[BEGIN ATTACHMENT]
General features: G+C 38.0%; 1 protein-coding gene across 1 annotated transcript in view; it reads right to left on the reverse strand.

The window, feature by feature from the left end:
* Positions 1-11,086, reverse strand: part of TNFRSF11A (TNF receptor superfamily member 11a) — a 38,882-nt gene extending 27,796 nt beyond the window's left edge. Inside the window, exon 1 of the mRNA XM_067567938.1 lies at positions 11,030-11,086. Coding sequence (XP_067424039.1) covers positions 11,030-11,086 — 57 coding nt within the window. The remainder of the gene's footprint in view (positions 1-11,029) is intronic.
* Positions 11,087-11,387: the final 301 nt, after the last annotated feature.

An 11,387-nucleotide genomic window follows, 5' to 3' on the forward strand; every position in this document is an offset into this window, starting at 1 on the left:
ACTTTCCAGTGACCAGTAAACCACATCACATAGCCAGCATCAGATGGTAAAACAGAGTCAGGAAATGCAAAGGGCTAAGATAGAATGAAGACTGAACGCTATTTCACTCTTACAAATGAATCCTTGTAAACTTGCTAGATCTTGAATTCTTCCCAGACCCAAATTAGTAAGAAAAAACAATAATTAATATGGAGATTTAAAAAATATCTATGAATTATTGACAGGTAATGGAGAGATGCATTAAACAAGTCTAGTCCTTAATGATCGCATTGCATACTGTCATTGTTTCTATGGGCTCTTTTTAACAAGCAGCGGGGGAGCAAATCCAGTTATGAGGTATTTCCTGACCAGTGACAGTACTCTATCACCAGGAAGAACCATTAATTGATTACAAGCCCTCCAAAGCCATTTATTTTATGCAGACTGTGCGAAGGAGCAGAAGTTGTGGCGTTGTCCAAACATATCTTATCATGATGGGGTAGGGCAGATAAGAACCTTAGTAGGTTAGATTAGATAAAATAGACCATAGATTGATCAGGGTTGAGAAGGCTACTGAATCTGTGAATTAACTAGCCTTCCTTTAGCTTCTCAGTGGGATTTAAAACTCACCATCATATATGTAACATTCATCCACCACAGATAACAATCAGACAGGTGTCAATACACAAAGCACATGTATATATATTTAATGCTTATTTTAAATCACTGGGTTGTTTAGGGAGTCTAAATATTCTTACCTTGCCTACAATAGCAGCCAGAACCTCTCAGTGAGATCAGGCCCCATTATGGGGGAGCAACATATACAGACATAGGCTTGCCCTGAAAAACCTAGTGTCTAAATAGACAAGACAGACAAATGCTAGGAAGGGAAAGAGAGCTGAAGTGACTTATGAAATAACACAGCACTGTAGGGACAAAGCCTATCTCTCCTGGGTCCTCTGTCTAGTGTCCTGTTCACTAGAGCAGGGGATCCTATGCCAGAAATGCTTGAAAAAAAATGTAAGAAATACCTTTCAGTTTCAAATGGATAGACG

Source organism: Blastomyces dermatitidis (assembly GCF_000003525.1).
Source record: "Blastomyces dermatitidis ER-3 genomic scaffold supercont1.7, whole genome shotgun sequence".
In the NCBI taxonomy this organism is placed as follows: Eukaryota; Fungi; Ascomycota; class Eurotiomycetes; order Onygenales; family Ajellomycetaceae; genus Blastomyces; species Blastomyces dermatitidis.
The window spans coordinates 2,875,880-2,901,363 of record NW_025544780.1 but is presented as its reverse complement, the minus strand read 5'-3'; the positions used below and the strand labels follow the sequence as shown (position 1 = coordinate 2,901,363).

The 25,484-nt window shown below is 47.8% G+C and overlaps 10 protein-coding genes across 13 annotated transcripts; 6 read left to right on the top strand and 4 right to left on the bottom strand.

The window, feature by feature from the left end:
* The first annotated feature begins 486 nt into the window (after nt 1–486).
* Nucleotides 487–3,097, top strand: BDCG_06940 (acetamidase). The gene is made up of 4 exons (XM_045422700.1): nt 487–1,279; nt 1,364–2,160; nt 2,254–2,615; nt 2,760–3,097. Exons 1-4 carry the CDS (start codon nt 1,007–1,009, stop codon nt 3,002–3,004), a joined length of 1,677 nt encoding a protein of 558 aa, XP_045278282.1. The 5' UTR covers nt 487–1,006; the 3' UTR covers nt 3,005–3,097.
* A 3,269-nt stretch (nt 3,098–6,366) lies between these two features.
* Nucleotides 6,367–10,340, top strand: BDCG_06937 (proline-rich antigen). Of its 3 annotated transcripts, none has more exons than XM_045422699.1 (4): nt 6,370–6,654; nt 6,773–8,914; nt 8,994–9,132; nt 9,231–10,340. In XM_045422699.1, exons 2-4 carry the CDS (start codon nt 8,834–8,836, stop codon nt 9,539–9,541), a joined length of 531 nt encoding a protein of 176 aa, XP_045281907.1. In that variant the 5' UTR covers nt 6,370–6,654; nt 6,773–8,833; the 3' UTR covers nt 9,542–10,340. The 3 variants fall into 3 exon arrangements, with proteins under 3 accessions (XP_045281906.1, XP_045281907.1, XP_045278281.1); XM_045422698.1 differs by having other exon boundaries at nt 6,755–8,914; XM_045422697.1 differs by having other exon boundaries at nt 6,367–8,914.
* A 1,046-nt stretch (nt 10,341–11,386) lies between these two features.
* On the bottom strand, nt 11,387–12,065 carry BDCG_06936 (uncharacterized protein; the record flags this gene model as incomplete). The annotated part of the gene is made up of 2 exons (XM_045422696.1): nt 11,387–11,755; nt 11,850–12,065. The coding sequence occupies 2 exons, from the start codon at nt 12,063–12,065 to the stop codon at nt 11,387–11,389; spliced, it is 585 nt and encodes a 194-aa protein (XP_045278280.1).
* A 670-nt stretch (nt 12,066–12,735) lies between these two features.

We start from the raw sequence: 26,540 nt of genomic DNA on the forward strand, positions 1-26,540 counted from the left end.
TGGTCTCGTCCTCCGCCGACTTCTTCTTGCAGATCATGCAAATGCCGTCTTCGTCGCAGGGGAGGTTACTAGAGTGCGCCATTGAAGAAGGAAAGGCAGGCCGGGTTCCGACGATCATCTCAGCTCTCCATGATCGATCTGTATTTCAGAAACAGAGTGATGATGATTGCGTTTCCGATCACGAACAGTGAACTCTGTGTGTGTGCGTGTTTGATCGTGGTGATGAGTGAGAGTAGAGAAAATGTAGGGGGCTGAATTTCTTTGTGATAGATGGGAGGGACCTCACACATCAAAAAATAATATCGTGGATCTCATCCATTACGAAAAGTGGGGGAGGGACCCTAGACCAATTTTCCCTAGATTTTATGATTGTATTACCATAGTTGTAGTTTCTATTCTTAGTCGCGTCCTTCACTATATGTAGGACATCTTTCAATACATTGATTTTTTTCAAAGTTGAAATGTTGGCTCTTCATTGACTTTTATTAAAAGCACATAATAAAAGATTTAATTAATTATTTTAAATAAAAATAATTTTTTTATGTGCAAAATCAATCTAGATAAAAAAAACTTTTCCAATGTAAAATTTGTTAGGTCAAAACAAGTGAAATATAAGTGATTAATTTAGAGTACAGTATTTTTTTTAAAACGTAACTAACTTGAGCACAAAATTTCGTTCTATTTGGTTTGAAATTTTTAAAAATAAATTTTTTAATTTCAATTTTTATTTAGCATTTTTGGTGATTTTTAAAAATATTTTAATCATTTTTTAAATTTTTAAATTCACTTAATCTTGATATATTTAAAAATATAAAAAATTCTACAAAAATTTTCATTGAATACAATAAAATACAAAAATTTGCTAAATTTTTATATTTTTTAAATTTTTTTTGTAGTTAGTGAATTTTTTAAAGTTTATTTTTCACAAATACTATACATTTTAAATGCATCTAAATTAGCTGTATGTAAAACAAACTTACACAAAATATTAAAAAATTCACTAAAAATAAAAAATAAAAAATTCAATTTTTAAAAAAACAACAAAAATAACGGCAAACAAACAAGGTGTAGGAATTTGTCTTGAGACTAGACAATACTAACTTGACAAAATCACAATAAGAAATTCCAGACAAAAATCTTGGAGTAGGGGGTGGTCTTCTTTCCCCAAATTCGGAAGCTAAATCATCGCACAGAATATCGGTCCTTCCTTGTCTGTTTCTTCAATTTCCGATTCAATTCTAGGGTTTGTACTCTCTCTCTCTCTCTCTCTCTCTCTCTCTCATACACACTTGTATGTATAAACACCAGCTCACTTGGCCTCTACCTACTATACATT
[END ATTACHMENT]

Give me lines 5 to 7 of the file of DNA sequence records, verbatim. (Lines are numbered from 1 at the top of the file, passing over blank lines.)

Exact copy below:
An 11,387-nucleotide genomic window follows, 5' to 3' on the forward strand; every position in this document is an offset into this window, starting at 1 on the left:
ACTTTCCAGTGACCAGTAAACCACATCACATAGCCAGCATCAGATGGTAAAACAGAGTCAGGAAATGCAAAGGGCTAAGATAGAATGAAGACTGAACGCTATTTCACTCTTACAAATGAATCCTTGTAAACTTGCTAGATCTTGAATTCTTCCCAGACCCAAATTAGTAAGAAAAAACAATAATTAATATGGAGATTTAAAAAATATCTATGAATTATTGACAGGTAATGGAGAGATGCATTAAACAAGTCTAGTCCTTAATGATCGCATTGCATACTGTCATTGTTTCTATGGGCTCTTTTTAACAAGCAGCGGGGGAGCAAATCCAGTTATGAGGTATTTCCTGACCAGTGACAGTACTCTATCACCAGGAAGAACCATTAATTGATTACAAGCCCTCCAAAGCCATTTATTTTATGCAGACTGTGCGAAGGAGCAGAAGTTGTGGCGTTGTCCAAACATATCTTATCATGATGGGGTAGGGCAGATAAGAACCTTAGTAGGTTAGATTAGATAAAATAGACCATAGATTGATCAGGGTTGAGAAGGCTACTGAATCTGTGAATTAACTAGCCTTCCTTTAGCTTCTCAGTGGGATTTAAAACTCACCATCATATATGTAACATTCATCCACCACAGATAACAATCAGACAGGTGTCAATACACAAAGCACATGTATATATATTTAATGCTTATTTTAAATCACTGGGTTGTTTAGGGAGTCTAAATATTCTTACCTTGCCTACAATAGCAGCCAGAACCTCTCAGTGAGATCAGGCCCCATTATGGGGGAGCAACATATACAGACATAGGCTTGCCCTGAAAAACCTAGTGTCTAAATAGACAAGACAGACAAATGCTAGGAAGGGAAAGAGAGCTGAAGTGACTTATGAAATAACACAGCACTGTAGGGACAAAGCCTATCTCTCCTGGGTCCTCTGTCTAGTGTCCTGTTCACTAGAGCAGGGGATCCTATGCCAGAAATGCTTGAAAAAAAATGTAAGAAATACCTTTCAGTTTCAAATGGATAGACG

Source organism: Blastomyces dermatitidis (assembly GCF_000003525.1).